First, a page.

Near the Mideast, erosion eventually filled in seaports like Scamander Bay, the port which supported Troy in the late Bronze Age. The Scamander’s estuary eventually filled in a mile and a half, and the ancient city-state was abandoned. The same thing happened at the seacoast cities of Myus and Priene in the 5th century B.C.

Excavations of sites in the ancient world have found signs of fuel constraints: the construction of houses designed for passive solar heat gain in the colder months, including walls to the north and open courts facing the south. Socrates was an advocate of this practice.

Wood was so scarce in some cultures that people took the woodwork with them when fleeing invaders. Others renting new quarters had to bring their own doors and lintels.

Quite like modern societies faced with energy costs and supply limits, many cultures sought to control or exploit the resources of others. Athens sent 10,000 colonists to Amphiopolis in 465 B.C. to secure what they envisioned as a permanent supply of fir and pine.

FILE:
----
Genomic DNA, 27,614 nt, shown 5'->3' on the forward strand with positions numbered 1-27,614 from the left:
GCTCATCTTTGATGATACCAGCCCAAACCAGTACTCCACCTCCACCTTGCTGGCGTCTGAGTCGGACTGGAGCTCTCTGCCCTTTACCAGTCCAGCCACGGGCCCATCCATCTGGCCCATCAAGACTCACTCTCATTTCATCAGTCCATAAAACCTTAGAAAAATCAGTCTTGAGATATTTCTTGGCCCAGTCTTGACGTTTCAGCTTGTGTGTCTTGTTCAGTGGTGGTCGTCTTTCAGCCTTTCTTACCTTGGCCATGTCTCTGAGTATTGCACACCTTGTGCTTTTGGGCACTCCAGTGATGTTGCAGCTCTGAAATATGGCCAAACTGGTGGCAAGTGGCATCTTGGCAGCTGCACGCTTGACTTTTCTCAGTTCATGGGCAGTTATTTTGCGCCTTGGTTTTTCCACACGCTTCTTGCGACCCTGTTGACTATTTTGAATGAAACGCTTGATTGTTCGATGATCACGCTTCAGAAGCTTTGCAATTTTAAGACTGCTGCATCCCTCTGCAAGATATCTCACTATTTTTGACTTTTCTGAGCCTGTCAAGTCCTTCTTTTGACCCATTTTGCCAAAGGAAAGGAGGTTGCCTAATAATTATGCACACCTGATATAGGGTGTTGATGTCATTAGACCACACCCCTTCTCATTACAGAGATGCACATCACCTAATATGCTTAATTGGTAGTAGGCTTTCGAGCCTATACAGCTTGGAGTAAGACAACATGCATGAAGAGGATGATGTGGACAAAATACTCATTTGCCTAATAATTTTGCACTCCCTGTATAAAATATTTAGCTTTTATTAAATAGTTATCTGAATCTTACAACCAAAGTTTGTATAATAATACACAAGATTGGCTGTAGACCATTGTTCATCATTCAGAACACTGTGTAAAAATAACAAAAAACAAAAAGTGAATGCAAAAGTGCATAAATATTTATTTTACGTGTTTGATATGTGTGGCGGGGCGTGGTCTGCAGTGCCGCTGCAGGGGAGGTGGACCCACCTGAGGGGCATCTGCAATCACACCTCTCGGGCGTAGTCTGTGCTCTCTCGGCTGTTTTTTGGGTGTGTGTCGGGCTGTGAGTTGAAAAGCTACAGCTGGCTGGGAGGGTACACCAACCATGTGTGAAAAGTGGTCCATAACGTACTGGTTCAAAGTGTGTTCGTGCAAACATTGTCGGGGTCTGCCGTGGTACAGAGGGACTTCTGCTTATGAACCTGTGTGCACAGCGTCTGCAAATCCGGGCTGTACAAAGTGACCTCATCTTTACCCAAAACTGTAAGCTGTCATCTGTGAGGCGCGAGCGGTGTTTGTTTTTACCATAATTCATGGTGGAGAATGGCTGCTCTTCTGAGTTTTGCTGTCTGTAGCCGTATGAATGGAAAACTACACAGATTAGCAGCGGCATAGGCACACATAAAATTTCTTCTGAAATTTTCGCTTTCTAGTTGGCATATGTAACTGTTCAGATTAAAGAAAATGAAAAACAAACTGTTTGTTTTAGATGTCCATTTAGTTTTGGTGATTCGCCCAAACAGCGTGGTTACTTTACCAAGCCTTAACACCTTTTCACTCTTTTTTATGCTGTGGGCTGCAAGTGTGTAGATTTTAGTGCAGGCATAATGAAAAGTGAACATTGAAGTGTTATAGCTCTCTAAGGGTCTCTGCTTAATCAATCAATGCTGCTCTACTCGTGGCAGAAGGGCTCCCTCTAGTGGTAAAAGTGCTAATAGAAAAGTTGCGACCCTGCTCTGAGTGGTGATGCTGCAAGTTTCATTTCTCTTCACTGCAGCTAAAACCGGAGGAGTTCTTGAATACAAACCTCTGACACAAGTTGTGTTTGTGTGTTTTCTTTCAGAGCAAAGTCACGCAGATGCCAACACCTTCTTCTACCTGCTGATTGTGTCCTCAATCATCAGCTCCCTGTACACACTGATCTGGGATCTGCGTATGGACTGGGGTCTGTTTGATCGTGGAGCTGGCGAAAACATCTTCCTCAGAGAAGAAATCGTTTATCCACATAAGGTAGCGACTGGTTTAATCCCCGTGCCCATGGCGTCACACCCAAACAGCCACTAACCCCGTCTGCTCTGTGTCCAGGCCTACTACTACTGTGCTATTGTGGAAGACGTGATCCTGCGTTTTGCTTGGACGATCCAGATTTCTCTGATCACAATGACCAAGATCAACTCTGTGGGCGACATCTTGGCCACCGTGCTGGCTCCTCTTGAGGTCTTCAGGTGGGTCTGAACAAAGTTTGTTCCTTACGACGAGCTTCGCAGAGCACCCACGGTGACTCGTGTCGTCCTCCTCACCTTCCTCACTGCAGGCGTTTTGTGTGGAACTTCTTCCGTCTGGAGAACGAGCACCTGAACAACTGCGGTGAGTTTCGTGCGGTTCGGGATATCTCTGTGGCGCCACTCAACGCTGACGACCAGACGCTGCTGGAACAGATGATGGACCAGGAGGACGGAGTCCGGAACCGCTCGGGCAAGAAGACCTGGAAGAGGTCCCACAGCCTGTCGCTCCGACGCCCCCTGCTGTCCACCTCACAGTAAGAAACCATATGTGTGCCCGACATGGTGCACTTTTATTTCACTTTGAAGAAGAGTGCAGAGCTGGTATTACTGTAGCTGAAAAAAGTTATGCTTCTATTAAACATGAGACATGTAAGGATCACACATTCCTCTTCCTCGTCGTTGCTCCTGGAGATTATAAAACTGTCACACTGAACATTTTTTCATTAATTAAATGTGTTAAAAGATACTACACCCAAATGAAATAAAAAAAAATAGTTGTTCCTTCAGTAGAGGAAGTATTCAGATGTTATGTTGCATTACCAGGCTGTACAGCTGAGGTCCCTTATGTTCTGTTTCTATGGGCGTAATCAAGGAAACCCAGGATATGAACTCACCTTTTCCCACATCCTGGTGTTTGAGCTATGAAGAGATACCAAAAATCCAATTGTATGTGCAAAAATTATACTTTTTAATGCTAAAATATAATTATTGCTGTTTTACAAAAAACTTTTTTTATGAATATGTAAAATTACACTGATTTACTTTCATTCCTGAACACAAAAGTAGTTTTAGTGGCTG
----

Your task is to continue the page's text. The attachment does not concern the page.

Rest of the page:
In addition, Athenian pottery required clean steady heat and high kiln temperatures, a process that is more easily achieved with charcoal than wood. The manufacture of charcoal involves wasting much of the energy contained in the original timber’s volatile components and is even more consumptive than simply logging for firewood. (The rough men who followed this trade were described by the dramatist Aristophenes as being “hard in grain” as the maple and oak they burned as part of their trade.)

The Athenian colonists were slaughtered during an uprising by the indigenous peoples, a much larger event than the two Virginia massacres of 1622 and 1644 carried out by Native Americans faced with England’s incursions into North America.

The Peloponnesian wars, 431–404 B.C. were fought partly over wood resources, which were used in the battles.

Athens’ primary fleet of 300 ships required much Amphipolitan timber not only to build, but also maintain. When the fleet was destroyed and the massacre cut off this timber supply, Attica (Greece) was vulnerable to invasion by Sparta. The Spartans not only cut down timber in Attica territory, which led to massive erosion during deluge rains the next year, but the muddy marshes enabled an epidemic to sweep through cities crowded with refugees.